Government calls for overhaul of how NHS deals with suicide
Nick Clegg wants the NHS to use an approach pioneered in Detroit, US, where a scheme has reduced suicide rate among its patients by 75% within four years.
In England, a staggering 4,700 people killed themselves in 2013, a rise of over 6% in 2012. Clegg says suicide is preventable, not inevitable.
“We have to break this hidden assumption that nothing can be done to stop people from killing themselves.
“Suicide is one of the biggest killers of men under the age of 50 and if this was a physical health problem, there would be a national outcry.”
The call is for hospitals in the UK to adopt an approach that has worked well at the Henry Ford Medical Group in Detroit. Starting in 2001, the programme involved better staff training, more contact with patients and improved education for families of those at risk of suicide.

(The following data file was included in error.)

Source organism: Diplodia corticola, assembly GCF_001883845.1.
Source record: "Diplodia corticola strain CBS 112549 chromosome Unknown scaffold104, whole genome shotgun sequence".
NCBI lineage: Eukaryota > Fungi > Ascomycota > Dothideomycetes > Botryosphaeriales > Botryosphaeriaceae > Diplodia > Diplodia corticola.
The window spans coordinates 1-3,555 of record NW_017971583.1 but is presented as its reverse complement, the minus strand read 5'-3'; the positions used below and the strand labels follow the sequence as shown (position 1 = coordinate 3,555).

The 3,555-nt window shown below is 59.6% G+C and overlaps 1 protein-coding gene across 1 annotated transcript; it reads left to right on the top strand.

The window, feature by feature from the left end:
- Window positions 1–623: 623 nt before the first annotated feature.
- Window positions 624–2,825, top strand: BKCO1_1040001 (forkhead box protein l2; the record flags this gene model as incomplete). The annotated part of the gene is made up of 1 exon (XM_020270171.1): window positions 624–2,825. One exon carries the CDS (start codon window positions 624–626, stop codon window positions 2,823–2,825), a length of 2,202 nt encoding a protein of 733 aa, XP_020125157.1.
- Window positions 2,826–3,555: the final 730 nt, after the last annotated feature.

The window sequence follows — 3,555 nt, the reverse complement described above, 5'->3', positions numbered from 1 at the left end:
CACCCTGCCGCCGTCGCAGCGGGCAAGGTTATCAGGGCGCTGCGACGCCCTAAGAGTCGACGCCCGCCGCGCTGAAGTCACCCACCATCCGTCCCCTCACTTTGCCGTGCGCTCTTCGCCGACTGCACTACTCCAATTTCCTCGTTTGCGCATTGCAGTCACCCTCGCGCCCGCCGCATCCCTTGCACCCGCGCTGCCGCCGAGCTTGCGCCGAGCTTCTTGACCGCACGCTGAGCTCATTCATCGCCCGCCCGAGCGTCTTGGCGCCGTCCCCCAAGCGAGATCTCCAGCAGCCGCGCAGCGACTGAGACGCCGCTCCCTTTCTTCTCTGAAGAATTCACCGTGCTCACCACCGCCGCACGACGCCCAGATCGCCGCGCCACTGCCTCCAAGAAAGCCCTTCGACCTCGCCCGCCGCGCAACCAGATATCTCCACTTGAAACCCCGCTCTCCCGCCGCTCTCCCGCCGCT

Within four years, the suicide rate among the group’s patients fell by 75% and by 2008 they had managed to stop all suicides among patients.
The Merseycare NHS Trust in Liverpool was inspired and is embarking on a similar strategy, aiming to:
- Initiate a 24/7 ‘Safe from Suicide Team’ consisting of experts who can quickly and efficiently assess patients at risk of suicide.
- Improve the care of those who arrive at accident and emergency with signs of self-harm, offering them therapies and following up once they are discharged.
- Improve data collection to gain a better understanding of how and where patients are most at risk, enabling the hospital to target their resources.
Medical director at the trust, Dr David Fearnley, believes that within 18 months they will see a noticeable decrease in the number of patients who complete suicide.
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